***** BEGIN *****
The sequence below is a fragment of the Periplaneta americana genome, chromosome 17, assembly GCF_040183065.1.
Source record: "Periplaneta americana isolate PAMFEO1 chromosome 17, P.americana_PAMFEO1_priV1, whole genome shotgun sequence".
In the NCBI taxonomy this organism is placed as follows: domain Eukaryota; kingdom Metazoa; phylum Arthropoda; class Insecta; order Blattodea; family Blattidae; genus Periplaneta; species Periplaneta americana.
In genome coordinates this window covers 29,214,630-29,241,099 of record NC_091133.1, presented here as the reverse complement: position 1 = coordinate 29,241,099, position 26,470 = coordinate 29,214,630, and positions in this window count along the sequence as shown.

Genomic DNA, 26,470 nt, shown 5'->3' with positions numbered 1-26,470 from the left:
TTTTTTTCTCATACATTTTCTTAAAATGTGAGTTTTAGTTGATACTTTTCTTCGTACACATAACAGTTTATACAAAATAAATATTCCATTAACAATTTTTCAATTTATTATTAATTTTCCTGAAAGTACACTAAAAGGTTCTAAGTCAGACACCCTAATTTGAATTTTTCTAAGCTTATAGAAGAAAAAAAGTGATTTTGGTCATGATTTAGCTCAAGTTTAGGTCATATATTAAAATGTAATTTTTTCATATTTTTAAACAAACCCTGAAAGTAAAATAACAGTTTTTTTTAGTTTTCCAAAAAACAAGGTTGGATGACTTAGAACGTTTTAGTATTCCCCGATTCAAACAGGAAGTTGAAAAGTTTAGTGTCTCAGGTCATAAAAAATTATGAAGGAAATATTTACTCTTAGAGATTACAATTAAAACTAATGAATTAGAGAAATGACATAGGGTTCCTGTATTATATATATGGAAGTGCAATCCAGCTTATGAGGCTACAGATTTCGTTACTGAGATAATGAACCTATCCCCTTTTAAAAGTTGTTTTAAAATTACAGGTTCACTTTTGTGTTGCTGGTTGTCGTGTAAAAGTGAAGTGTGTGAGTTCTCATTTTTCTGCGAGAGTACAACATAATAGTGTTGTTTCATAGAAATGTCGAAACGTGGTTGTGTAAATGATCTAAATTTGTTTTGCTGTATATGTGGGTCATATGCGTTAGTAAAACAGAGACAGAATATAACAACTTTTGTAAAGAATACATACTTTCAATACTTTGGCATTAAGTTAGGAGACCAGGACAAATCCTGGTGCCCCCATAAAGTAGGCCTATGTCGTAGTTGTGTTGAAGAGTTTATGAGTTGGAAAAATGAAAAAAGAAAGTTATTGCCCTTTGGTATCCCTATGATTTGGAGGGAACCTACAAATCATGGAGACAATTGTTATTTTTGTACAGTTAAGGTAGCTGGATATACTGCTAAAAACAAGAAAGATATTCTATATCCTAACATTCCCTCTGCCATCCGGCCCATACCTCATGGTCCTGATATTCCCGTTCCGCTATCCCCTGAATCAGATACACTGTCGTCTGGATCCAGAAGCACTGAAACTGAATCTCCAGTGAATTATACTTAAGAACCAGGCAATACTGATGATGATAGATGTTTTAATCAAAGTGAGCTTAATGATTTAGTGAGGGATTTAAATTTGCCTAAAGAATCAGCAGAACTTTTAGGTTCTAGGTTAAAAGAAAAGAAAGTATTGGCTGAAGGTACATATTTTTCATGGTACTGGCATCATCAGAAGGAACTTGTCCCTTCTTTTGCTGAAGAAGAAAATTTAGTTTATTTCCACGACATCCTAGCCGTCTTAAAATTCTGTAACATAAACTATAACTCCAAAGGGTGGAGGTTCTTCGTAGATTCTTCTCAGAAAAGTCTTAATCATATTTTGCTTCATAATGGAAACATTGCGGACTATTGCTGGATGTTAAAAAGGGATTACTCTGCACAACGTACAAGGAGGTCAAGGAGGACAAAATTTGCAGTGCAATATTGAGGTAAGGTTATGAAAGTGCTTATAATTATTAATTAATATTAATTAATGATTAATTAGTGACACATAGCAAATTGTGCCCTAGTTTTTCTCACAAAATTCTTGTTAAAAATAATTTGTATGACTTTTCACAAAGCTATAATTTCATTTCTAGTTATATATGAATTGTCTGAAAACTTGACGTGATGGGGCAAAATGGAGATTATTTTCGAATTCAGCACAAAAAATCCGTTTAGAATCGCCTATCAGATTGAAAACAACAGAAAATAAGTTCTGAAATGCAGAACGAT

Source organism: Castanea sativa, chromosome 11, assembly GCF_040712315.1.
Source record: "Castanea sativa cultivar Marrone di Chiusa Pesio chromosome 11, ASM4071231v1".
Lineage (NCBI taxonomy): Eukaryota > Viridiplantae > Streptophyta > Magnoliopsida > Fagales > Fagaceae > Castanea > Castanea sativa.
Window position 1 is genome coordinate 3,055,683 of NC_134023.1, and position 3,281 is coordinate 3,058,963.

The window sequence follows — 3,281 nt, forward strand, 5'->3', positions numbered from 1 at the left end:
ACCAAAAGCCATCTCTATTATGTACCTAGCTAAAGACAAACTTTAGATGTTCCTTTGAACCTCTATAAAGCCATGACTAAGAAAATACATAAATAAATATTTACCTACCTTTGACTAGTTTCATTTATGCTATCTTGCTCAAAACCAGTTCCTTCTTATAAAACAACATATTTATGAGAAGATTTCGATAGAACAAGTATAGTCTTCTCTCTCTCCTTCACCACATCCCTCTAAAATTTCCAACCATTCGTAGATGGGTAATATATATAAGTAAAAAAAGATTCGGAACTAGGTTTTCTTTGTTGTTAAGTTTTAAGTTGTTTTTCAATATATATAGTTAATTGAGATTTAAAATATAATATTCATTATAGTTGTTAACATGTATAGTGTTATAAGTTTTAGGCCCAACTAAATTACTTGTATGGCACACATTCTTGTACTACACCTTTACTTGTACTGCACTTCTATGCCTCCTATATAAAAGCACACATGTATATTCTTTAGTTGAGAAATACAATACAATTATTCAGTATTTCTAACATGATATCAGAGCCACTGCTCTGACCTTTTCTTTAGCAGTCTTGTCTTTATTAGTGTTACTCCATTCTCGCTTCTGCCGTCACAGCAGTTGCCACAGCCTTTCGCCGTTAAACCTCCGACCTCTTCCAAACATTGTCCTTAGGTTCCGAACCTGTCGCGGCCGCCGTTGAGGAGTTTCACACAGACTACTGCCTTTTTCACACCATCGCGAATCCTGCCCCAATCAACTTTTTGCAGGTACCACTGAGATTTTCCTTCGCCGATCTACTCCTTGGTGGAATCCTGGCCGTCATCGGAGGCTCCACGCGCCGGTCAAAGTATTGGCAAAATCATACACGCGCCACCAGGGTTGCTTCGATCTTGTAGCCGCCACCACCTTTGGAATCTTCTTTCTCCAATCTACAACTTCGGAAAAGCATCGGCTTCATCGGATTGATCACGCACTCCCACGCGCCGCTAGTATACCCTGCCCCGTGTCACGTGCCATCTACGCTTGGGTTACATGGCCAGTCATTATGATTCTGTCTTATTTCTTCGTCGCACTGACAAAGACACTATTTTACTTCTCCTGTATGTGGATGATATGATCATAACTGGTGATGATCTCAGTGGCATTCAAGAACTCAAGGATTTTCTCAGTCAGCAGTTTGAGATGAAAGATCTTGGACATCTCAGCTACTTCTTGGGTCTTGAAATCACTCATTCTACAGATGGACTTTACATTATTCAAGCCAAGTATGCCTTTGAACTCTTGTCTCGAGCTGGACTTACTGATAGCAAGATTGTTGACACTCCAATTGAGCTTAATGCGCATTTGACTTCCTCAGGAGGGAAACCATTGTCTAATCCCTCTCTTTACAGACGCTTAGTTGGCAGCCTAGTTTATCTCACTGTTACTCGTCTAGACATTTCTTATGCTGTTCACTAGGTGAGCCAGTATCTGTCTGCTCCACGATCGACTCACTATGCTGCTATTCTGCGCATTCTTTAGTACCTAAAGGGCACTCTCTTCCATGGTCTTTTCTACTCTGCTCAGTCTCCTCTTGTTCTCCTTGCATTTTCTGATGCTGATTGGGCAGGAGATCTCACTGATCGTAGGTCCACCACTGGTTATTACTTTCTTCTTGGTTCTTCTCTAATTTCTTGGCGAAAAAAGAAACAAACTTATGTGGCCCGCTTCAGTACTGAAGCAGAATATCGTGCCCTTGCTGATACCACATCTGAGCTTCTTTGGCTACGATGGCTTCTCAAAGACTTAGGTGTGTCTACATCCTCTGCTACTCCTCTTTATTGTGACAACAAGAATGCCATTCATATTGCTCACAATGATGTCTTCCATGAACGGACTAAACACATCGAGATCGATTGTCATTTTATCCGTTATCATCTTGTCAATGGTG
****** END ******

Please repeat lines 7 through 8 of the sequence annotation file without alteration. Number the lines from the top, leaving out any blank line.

Source organism: Castanea sativa, chromosome 11, assembly GCF_040712315.1.
Source record: "Castanea sativa cultivar Marrone di Chiusa Pesio chromosome 11, ASM4071231v1".